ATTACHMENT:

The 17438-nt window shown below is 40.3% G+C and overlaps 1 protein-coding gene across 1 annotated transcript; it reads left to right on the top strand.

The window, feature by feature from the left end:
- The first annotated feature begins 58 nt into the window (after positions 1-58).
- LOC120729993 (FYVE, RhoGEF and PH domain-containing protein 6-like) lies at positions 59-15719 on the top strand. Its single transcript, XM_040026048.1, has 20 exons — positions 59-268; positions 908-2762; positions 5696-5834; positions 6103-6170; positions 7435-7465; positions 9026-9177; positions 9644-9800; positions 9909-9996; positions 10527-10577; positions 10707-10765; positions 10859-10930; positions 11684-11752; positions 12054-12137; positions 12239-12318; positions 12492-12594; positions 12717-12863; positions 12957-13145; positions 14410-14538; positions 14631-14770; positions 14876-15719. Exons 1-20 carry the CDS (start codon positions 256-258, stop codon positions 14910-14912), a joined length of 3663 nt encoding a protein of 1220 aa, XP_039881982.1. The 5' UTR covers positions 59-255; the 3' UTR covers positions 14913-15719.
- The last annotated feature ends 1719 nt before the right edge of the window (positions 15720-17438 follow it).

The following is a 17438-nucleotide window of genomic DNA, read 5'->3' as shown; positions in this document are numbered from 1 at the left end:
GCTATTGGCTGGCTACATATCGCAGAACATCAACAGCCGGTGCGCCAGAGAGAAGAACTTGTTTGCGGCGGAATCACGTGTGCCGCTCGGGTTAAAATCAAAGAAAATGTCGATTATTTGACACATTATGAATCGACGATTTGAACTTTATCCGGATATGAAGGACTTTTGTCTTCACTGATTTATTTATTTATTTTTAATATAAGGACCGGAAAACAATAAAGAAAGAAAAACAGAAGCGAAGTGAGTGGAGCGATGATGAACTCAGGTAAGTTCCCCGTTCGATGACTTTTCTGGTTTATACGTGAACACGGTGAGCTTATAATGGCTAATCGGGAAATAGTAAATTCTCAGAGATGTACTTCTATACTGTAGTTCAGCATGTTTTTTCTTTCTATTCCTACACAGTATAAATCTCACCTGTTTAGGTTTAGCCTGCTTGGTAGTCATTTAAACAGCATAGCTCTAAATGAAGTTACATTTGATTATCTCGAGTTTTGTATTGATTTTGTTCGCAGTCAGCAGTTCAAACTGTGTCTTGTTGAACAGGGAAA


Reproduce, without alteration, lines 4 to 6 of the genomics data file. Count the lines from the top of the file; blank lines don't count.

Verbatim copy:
- LOC120729993 (FYVE, RhoGEF and PH domain-containing protein 6-like) lies at positions 59-15719 on the top strand. Its single transcript, XM_040026048.1, has 20 exons — positions 59-268; positions 908-2762; positions 5696-5834; positions 6103-6170; positions 7435-7465; positions 9026-9177; positions 9644-9800; positions 9909-9996; positions 10527-10577; positions 10707-10765; positions 10859-10930; positions 11684-11752; positions 12054-12137; positions 12239-12318; positions 12492-12594; positions 12717-12863; positions 12957-13145; positions 14410-14538; positions 14631-14770; positions 14876-15719. Exons 1-20 carry the CDS (start codon positions 256-258, stop codon positions 14910-14912), a joined length of 3663 nt encoding a protein of 1220 aa, XP_039881982.1. The 5' UTR covers positions 59-255; the 3' UTR covers positions 14913-15719.
- The last annotated feature ends 1719 nt before the right edge of the window (positions 15720-17438 follow it).

The following is a 17438-nucleotide window of genomic DNA, read 5'->3' as shown; positions in this document are numbered from 1 at the left end: